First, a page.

The Movie Waffler New to Disney+ - THE FRENCH DISPATCH | The Movie Waffler


the french dispatch review
A selection of tales from a fictional French-based journal.

Review by Eric Hillis

Directed by: Wes Anderson

Starring: Bill Murray, Benicio del Toro, Frances McDormand, Jeffrey Wright, Adrien Brody, Tilda Swinton, Timothée Chalamet, Elisabeth Moss, Léa Seydoux, Owen Wilson, Mathieu Amalric, Lyna Khoudri, Stephen Park

the french dispatch poster

The French Dispatch is unmistakably a Wes Anderson movie. It boasts sumptuous production and costume design, exquisite framing, a staggering ensemble cast and a yearning for a lost era that probably only exists in the minds of those born too late to have actually experienced it. Whether or not this is a good thing will depend on how highly you regard Anderson's work. Personally, I struggle with most of his films, though I always admire them. He's one of the few working American filmmakers who displays an obsession with visual details, and his films are always a pleasure to look at, if perhaps difficult to engage with.

That's once again the case here. For my money, Anderson's best work is The Grand Budapest Hotel, which saw him marry his distinctive visual style with a story that was consistently witty and engaging. The French Dispatch is a lot like the b-side of The Grand Budapest Hotel. It shares that film's nostalgia for central Europe in the mid 20th century, or at least a fiftysomething Texan man's idea of such, and is split into several ditties featuring more characters than a Tolstoy novel.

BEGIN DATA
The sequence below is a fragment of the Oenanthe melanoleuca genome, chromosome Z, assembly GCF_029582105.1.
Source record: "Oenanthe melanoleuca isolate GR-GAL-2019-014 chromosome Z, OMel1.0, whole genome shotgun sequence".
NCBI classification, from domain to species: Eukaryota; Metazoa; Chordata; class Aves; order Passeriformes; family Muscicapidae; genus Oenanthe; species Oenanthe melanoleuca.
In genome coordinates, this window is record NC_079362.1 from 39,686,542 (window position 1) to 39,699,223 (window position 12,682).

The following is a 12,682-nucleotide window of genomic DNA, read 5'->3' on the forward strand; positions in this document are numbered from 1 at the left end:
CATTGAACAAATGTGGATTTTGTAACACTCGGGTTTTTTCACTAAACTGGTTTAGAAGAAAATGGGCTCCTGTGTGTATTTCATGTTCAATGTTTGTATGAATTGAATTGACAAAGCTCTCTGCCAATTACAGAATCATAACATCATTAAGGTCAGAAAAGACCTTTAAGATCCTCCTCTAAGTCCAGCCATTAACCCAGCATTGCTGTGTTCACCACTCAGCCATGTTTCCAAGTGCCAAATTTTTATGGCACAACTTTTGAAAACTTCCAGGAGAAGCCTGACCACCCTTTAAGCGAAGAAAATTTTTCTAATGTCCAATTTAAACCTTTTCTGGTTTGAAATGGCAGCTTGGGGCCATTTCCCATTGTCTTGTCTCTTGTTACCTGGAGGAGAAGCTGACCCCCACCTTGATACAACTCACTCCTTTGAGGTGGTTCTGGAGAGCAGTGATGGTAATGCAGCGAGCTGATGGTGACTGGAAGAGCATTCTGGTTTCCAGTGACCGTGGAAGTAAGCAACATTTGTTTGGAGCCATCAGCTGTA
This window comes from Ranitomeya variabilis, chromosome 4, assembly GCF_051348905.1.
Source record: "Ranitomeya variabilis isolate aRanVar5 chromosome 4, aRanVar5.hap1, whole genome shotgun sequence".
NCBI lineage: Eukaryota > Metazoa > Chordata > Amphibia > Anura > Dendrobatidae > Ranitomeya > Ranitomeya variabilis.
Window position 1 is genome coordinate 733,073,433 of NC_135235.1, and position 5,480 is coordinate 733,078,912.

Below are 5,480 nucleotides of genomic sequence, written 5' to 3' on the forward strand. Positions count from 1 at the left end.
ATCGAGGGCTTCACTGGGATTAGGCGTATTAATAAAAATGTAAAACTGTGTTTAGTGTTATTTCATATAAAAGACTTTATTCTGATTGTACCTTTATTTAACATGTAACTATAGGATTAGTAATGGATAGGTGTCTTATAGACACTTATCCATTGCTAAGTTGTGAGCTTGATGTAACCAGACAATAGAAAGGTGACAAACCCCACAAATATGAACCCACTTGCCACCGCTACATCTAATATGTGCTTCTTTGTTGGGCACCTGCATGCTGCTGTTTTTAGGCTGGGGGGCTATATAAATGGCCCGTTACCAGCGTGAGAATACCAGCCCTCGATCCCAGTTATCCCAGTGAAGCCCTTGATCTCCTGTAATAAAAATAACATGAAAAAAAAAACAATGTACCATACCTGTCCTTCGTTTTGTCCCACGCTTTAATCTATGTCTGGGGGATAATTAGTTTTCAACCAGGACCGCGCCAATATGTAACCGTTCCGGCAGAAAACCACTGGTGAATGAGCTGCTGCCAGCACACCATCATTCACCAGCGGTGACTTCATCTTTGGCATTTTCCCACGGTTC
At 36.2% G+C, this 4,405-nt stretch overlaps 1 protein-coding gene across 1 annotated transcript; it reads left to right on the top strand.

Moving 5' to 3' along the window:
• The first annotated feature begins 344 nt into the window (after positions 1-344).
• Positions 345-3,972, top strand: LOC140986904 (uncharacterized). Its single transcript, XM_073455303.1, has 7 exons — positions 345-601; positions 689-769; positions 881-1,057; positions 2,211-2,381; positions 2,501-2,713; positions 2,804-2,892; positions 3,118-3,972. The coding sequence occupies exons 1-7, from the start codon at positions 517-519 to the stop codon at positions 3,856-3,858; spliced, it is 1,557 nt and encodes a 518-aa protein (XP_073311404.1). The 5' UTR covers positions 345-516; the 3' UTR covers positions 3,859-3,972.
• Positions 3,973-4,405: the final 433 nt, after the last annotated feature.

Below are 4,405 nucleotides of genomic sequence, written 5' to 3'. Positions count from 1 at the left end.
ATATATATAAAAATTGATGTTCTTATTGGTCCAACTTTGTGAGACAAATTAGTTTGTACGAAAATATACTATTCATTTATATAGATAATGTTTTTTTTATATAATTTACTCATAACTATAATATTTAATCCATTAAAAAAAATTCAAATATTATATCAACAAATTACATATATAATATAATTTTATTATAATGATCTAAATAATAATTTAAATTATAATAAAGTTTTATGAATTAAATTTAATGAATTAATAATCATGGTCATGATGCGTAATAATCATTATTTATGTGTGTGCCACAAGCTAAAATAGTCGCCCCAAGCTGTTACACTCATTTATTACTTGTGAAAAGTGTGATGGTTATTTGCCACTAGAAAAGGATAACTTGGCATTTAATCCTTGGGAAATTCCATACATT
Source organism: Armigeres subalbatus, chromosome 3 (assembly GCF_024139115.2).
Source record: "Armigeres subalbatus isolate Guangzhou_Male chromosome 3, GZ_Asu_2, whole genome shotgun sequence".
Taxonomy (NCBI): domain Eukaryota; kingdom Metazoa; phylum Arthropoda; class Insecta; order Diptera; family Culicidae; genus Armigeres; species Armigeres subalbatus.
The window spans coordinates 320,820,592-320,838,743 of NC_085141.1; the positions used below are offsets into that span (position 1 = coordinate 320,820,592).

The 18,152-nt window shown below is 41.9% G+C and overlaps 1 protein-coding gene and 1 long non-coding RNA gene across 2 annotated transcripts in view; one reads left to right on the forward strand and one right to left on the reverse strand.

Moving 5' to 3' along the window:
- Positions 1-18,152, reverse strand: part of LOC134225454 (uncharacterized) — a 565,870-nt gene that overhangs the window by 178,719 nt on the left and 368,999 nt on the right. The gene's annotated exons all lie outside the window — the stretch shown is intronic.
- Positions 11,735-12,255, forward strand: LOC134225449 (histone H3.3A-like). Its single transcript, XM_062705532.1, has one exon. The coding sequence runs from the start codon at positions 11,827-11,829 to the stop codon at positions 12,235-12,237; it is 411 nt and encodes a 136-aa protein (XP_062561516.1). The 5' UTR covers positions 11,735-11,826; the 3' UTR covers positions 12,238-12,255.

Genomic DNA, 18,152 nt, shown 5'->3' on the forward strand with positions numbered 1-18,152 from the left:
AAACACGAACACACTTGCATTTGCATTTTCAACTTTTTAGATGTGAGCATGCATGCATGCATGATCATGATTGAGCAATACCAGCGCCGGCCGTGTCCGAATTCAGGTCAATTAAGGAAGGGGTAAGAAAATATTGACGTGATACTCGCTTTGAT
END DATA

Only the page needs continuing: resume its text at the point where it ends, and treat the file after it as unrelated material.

the french dispatch review

The movie's best portion comes right at the beginning as we're introduced to the titular journal, a Sunday supplement delivered to the readers of a fictional Kansas City newspaper. The film opens with an obituary for the magazine's editor, Arthur Howitzer Jr. (Bill Murray), one of those mythical old editors who gave their writers an improbable amount of leeway. We're then introduced to Ennui - the fictional French city where the offices of the Dispatch are located - by way of a travel guide penned by Dispatch staffer Herbsaint Sazerac (Owen Wilson).

All this takes place over about 15 minutes, but Anderson does a wonderful job of establishing his film's setting. It's a shame then that the three longer stories that follow do little to exploit such a wonderful backdrop.

The first story - The Concrete Masterpiece - takes place mostly within the walls of Ennui's local insane asylum, where artist Moses Rosenthaler (played as a young man by Tony Revolori and an adult by Benicio del Toro) is incarcerated for murder. Enlisting a female prison guard (Lea Seydoux) as his muse, Rosenthaler creates artworks that catch the eye of fellow inmate Julien Cadazio (Adrien Brody), an art dealer who purchases one of his works. When Cadazio is released he introduces the art world to the still imprisoned Rosenthaler, who becomes an instant sensation.

the french dispatch review